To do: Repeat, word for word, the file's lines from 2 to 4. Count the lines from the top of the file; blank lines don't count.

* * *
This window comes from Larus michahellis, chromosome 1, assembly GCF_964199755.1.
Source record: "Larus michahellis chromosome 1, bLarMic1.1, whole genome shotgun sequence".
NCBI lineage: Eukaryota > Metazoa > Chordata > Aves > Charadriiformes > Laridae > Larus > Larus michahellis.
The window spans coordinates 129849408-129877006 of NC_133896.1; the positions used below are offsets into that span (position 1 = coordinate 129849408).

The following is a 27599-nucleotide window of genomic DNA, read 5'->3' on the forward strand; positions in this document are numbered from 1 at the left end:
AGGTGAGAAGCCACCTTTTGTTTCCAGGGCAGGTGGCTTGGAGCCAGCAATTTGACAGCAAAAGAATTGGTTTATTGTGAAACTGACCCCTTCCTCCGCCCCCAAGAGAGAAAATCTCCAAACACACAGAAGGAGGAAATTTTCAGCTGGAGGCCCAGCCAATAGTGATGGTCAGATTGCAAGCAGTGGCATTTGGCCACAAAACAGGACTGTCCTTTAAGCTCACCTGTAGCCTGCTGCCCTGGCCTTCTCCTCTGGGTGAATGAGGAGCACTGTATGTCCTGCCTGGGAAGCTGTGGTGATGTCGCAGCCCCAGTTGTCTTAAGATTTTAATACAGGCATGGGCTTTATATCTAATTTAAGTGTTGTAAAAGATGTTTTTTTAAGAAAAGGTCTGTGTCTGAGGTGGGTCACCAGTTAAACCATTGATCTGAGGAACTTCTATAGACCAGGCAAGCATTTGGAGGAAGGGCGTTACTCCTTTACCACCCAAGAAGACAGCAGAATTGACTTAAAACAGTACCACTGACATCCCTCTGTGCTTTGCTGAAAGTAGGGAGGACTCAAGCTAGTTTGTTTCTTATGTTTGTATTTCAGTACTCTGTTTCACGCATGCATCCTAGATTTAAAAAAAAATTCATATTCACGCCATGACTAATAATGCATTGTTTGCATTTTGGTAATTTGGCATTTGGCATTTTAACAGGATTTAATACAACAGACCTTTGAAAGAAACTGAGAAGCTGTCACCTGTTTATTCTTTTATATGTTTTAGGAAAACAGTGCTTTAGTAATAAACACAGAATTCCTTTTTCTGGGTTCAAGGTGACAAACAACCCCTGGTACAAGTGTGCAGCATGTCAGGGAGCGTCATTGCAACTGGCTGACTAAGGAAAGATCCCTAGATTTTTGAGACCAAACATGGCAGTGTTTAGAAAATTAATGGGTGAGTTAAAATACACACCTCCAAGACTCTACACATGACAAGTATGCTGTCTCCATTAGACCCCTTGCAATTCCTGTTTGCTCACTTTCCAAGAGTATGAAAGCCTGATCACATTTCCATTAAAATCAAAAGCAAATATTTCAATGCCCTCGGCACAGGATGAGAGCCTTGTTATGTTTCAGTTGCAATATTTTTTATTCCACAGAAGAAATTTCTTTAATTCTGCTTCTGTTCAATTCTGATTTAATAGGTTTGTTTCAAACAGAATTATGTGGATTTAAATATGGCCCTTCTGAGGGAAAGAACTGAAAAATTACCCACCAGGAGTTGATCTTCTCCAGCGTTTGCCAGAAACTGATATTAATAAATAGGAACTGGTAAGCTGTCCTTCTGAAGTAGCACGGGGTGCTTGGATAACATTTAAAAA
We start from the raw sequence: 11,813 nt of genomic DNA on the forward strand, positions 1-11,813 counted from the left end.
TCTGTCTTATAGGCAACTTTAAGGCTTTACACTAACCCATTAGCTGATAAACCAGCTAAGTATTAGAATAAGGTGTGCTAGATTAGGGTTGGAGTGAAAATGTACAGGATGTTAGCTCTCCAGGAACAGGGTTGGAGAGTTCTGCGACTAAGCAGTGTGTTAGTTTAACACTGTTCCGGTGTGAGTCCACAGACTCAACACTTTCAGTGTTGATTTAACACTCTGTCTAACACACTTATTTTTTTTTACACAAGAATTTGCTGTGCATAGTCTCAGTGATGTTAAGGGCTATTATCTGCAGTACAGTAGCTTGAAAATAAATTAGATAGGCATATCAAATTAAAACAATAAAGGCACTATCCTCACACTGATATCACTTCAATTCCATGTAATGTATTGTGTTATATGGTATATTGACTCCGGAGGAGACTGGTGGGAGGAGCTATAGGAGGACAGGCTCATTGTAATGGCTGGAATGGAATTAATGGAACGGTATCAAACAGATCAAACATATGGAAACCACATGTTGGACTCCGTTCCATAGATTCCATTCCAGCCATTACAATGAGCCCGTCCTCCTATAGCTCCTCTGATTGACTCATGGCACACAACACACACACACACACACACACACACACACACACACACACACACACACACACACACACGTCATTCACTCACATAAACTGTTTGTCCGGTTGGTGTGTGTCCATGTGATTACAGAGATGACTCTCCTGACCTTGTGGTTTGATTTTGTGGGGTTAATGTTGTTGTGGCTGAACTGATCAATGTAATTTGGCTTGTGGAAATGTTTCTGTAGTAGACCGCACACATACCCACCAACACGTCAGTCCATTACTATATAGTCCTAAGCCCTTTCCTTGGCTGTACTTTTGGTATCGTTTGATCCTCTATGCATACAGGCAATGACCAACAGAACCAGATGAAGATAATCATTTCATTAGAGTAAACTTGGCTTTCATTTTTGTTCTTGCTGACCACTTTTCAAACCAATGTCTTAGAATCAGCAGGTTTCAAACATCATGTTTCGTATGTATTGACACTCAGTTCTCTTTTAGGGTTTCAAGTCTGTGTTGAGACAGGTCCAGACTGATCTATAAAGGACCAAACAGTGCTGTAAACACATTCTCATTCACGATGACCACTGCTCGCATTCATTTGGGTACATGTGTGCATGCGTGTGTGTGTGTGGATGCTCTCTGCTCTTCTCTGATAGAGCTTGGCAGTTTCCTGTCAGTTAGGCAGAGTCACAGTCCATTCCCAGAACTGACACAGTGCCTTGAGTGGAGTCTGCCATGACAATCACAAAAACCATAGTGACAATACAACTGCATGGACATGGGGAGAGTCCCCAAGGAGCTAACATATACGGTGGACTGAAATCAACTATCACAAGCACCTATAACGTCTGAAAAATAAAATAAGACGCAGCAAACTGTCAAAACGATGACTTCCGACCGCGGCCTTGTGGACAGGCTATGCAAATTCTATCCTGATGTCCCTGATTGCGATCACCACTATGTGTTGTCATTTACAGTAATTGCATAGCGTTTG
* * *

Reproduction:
Source record: "Larus michahellis chromosome 1, bLarMic1.1, whole genome shotgun sequence".
NCBI lineage: Eukaryota > Metazoa > Chordata > Aves > Charadriiformes > Laridae > Larus > Larus michahellis.
The window spans coordinates 129849408-129877006 of NC_133896.1; the positions used below are offsets into that span (position 1 = coordinate 129849408).